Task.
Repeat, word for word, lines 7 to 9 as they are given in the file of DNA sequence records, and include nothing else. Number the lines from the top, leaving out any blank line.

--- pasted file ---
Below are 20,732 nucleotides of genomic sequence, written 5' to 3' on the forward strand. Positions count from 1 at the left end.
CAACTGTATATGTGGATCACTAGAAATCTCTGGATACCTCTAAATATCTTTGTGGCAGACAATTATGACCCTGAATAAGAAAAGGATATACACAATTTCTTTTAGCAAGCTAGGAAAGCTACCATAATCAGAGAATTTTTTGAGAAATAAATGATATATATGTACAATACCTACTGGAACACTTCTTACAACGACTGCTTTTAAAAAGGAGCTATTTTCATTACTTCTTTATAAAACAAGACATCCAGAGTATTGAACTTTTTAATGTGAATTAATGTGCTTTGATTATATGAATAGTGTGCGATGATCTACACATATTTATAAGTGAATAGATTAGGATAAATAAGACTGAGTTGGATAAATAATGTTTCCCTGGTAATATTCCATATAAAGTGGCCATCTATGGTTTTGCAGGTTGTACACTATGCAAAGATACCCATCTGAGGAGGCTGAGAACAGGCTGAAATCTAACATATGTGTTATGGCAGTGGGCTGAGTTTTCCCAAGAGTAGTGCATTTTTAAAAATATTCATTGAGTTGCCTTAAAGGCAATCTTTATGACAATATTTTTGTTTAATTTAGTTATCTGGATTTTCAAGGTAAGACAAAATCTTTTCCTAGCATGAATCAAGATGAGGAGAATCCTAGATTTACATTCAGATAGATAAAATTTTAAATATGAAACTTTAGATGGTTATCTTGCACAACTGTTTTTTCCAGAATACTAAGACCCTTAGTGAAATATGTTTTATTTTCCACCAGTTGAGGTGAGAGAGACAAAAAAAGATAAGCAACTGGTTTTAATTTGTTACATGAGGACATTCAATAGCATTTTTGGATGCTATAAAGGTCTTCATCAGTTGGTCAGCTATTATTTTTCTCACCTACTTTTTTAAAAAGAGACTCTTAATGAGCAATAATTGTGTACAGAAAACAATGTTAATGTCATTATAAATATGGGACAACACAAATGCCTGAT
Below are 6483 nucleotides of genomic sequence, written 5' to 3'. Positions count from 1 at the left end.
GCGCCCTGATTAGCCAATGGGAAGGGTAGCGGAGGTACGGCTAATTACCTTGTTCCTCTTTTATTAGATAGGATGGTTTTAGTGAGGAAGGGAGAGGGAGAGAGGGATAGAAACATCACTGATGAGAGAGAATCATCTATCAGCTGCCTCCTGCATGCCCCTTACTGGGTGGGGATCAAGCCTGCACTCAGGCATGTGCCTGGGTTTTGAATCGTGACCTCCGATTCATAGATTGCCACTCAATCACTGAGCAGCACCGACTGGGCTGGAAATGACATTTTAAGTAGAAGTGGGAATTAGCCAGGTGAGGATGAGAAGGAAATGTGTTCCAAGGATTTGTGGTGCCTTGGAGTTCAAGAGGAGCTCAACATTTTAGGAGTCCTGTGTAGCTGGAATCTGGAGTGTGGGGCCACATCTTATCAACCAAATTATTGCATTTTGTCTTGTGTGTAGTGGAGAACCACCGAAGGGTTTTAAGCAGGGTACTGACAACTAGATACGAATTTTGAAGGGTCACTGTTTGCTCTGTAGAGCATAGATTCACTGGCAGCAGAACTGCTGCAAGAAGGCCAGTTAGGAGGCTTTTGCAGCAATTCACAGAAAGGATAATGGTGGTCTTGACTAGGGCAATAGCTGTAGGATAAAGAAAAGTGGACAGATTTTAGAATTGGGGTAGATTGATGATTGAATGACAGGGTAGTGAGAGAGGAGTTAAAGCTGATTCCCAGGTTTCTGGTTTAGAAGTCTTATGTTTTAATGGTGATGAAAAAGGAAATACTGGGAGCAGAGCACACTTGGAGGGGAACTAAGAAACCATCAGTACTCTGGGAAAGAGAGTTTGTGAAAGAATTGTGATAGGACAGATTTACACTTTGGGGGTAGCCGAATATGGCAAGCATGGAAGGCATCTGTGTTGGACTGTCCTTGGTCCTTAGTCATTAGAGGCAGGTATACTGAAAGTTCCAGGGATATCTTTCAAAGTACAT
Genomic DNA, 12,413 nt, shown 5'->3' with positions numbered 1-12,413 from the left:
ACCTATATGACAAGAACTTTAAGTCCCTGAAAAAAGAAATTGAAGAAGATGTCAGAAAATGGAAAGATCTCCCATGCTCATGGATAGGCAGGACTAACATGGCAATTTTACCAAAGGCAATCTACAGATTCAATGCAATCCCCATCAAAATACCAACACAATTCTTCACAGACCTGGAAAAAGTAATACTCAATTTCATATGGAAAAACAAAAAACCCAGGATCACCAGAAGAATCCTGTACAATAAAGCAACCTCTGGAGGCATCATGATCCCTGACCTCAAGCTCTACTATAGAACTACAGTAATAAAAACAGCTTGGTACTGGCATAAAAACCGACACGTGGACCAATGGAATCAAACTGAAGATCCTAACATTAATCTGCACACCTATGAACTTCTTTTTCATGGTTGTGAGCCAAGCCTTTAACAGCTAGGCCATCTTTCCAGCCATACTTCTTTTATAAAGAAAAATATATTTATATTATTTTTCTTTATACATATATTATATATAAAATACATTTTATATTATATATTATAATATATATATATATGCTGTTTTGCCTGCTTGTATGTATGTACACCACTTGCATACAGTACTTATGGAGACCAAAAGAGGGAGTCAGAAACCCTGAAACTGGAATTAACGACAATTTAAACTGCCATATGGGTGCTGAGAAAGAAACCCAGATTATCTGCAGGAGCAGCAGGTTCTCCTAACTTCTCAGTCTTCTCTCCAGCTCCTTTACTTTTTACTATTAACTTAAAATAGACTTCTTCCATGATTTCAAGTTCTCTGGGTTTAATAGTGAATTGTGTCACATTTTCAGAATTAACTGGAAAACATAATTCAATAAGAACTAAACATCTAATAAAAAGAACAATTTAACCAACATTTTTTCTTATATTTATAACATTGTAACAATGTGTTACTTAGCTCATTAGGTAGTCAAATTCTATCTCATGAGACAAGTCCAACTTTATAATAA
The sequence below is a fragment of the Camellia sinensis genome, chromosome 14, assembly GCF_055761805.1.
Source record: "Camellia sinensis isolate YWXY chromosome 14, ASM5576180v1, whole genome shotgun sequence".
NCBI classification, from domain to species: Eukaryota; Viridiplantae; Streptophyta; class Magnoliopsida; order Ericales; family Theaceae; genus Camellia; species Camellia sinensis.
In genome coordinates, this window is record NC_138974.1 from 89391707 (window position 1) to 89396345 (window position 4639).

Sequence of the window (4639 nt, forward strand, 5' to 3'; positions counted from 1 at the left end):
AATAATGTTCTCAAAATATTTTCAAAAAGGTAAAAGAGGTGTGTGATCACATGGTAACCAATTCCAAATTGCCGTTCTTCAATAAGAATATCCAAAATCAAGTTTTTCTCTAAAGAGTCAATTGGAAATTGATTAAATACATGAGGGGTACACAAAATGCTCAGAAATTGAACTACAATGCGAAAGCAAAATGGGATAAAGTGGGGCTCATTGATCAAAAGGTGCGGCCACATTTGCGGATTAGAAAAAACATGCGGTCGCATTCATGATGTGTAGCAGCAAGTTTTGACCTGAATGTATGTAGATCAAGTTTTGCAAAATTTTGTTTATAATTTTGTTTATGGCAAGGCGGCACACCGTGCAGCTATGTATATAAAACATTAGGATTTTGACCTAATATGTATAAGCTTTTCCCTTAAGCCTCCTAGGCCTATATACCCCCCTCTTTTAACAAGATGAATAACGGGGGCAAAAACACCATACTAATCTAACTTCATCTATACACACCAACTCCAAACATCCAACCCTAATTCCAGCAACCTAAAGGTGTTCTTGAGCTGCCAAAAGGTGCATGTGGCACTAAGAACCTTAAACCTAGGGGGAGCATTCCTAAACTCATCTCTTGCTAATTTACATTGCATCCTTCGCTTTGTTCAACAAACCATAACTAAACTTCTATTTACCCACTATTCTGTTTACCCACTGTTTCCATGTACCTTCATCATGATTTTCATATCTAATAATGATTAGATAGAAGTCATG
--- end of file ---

The sequence below is a fragment of the Camellia sinensis genome, chromosome 14, assembly GCF_055761805.1.
Source record: "Camellia sinensis isolate YWXY chromosome 14, ASM5576180v1, whole genome shotgun sequence".
NCBI classification, from domain to species: Eukaryota; Viridiplantae; Streptophyta; class Magnoliopsida; order Ericales; family Theaceae; genus Camellia; species Camellia sinensis.